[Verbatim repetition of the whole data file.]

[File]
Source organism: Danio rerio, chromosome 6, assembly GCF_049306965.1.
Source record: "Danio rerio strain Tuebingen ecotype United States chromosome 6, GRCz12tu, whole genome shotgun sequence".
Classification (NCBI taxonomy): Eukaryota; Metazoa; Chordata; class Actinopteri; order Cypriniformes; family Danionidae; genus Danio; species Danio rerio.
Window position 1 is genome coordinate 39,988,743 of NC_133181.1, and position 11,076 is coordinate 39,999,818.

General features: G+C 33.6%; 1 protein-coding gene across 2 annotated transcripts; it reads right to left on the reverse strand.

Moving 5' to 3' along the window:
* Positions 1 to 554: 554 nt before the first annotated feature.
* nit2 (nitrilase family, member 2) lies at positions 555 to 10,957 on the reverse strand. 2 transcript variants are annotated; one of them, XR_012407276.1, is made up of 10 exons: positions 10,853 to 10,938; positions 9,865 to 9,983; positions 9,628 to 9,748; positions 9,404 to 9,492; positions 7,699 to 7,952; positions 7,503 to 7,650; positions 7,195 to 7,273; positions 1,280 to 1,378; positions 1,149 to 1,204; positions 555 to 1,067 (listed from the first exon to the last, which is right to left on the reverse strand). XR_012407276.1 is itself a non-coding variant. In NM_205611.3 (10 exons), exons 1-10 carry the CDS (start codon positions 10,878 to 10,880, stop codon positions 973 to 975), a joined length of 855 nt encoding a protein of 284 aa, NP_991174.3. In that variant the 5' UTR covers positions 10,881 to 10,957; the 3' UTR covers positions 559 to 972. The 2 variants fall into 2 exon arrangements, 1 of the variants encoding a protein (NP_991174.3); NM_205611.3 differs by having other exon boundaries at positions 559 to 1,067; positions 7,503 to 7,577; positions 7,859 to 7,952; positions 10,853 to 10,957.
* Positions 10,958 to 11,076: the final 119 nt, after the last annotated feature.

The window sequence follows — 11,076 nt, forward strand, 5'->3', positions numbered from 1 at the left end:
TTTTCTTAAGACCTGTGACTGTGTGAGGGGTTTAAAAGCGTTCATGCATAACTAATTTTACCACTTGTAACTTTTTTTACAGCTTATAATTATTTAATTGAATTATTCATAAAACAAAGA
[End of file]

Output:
Source organism: Danio rerio, chromosome 6, assembly GCF_049306965.1.
Source record: "Danio rerio strain Tuebingen ecotype United States chromosome 6, GRCz12tu, whole genome shotgun sequence".
Classification (NCBI taxonomy): Eukaryota; Metazoa; Chordata; class Actinopteri; order Cypriniformes; family Danionidae; genus Danio; species Danio rerio.
Window position 1 is genome coordinate 39,988,743 of NC_133181.1, and position 11,076 is coordinate 39,999,818.

General features: G+C 33.6%; 1 protein-coding gene across 2 annotated transcripts; it reads right to left on the reverse strand.

Moving 5' to 3' along the window:
* Positions 1 to 554: 554 nt before the first annotated feature.
* nit2 (nitrilase family, member 2) lies at positions 555 to 10,957 on the reverse strand. 2 transcript variants are annotated; one of them, XR_012407276.1, is made up of 10 exons: positions 10,853 to 10,938; positions 9,865 to 9,983; positions 9,628 to 9,748; positions 9,404 to 9,492; positions 7,699 to 7,952; positions 7,503 to 7,650; positions 7,195 to 7,273; positions 1,280 to 1,378; positions 1,149 to 1,204; positions 555 to 1,067 (listed from the first exon to the last, which is right to left on the reverse strand). XR_012407276.1 is itself a non-coding variant. In NM_205611.3 (10 exons), exons 1-10 carry the CDS (start codon positions 10,878 to 10,880, stop codon positions 973 to 975), a joined length of 855 nt encoding a protein of 284 aa, NP_991174.3. In that variant the 5' UTR covers positions 10,881 to 10,957; the 3' UTR covers positions 559 to 972. The 2 variants fall into 2 exon arrangements, 1 of the variants encoding a protein (NP_991174.3); NM_205611.3 differs by having other exon boundaries at positions 559 to 1,067; positions 7,503 to 7,577; positions 7,859 to 7,952; positions 10,853 to 10,957.
* Positions 10,958 to 11,076: the final 119 nt, after the last annotated feature.

The window sequence follows — 11,076 nt, forward strand, 5'->3', positions numbered from 1 at the left end:
TTTTCTTAAGACCTGTGACTGTGTGAGGGGTTTAAAAGCGTTCATGCATAACTAATTTTACCACTTGTAACTTTTTTTACAGCTTATAATTATTTAATTGAATTATTCATAAAACAAAGA